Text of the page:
There’s Plenty of (Trash) Fish in the Sea

Ever wonder where the fish on your plate comes from?  So did we. In our first edition of the UMass Healthy and Sustainable Food System blog series, we’ll take a look at some the issues surrounding the fishing industry and talk about how we at UMass Dining are sourcing “Trash Fish” – also known as underutilized fish – to be a part of the solution. 
For years, we at UMass Dining have been sourcing Seafood WATCH certified sustainable seafood. While we’re content with the quality of the fish we serve, the downside is that most of this certified seafood is sourced from the American Pacific Northwest, especially off the Alaskan coast. We challenged ourselves to find out, is there a way we can source sustainably-harvested fish, lower our carbon footprint, and support local fisheries? (We think so!) 
By incorporating “Trash Fish,” or underutilized, edible, tasty seafood, into our dining commons we are lessening our impact on our oceans. While many of us haven’t heard of – let alone eaten – Acadian Red Fish or Dogfish, we can substitute them for popular, endangered fish to create exciting and nutritious dishes.  
Here’s what the Chef’s Collaborative has to say about Trash Fish: 

“Local chefs are concerned about the health of the Atlantic and of local fishing communities, hit hard by catch limit cutbacks to imperiled groundfish like Cod and the recently announced closure of the Gulf of Maine shrimp fishery. 
While we believe that there is really no such thing as a “Trash Fish,” historically the name has been applied to species of fish that weren’t worth pursuing or bringing to market by fishermen.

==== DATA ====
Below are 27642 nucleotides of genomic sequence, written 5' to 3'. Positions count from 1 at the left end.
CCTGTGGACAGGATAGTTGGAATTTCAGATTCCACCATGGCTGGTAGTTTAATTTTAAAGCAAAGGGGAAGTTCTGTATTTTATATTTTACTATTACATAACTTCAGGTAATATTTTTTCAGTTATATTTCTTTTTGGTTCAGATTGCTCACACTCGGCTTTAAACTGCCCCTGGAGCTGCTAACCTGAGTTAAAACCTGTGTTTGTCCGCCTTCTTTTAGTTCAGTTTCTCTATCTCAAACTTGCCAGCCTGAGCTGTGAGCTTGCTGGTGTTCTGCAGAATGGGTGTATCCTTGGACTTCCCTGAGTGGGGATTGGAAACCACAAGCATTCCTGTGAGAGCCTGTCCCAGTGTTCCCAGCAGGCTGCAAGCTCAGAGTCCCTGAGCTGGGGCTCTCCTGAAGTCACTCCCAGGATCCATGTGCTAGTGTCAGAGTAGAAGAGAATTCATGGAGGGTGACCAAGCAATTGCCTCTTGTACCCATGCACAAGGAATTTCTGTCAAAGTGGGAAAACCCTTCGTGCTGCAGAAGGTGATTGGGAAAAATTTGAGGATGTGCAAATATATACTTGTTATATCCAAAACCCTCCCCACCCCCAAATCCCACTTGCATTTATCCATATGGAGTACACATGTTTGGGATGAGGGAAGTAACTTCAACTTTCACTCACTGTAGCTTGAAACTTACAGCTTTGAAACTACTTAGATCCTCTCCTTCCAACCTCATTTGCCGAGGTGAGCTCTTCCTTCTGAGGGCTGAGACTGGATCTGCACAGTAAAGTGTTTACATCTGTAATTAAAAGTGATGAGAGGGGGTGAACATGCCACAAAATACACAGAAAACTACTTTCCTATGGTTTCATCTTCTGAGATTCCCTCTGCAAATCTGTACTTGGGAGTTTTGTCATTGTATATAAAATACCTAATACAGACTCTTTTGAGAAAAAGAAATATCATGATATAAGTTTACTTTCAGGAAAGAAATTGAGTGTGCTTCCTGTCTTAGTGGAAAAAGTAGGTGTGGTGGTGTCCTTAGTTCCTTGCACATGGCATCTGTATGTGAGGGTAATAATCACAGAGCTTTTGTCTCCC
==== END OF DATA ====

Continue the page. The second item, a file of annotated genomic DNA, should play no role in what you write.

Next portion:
The chefs will show that these fish are anything but trash, and that the decision to help save our oceans and our fishing communities by choosing undervalued species, can be a delicious choice.” 


On February 18, we invite you to come down to your favorite DC to learn how UMass Dining is helping to create markets for underutilized “Trash Fish” that will allow small local fisheries to stay 
financially stable while popular fish species naturally replenish themselves. We’ll be cooking up some of our favorite “trash fish” dishes for you to try- you’ll be surprised by the new unique flavors and creative dishes!  


Picture Image sourced from Sea 2 Table Sea 2 Table’s redfish is caught by small boats 
that fish out of Portland, Maine, one of New England’s oldest working waterfronts. By choosing this species we are supporting a traditional American fishery. 
Acadian redfish is a deepwater groundfish 
harvested in the Gulf of Maine by Captain 
David Haggerty on the F/V Harmony. The redfish population we target is piloting a new harvest strategy that uses a different type of net to eliminate by-catch. True to their name, 
redfish have bright red skin, but their flesh is white and flaky. Sea 2 Table works closely with the Gulf of Maine Research Institute to ensure that our redfish meet their strict responsibly harvested criteria. 
Picture Image sourced from Sea 2 Table Sea to Table’s Dogfish is caught by small 
dayboats using environmentally sensitive fishing gear up and down the eastern 
seaboard. By choosing this species we support domestic fishermen and their traditional fishing communities.   
Dogfish used to be overfished due to international popularity but proper management and awareness have allowed the 
species to return to abundant levels. Dogfish is now considered an underutilized healthy and delicious fish.  


Starting this semester, UMass Dining will incorporate “Trash Fish” menu items into the rotating menu cycles at all 4 of our Dining Commons. 
In addition to our new “Trash Fish” program, UMass Dining sources only Seafood WATCH certified seafood. This means that when we source our fish, we purchase from fisheries that have taken into consideration their environmental impact and taken steps to lessen it. These fisheries also avoid vulnerable areas and use more gentle catching techniques. By following guidelines and recommendations, these fisheries get a Seafood WATCH seal of approval and we know we can feel confident purchasing seafood from them. 
Learn more about UMass Dining’s sustainability programs on our website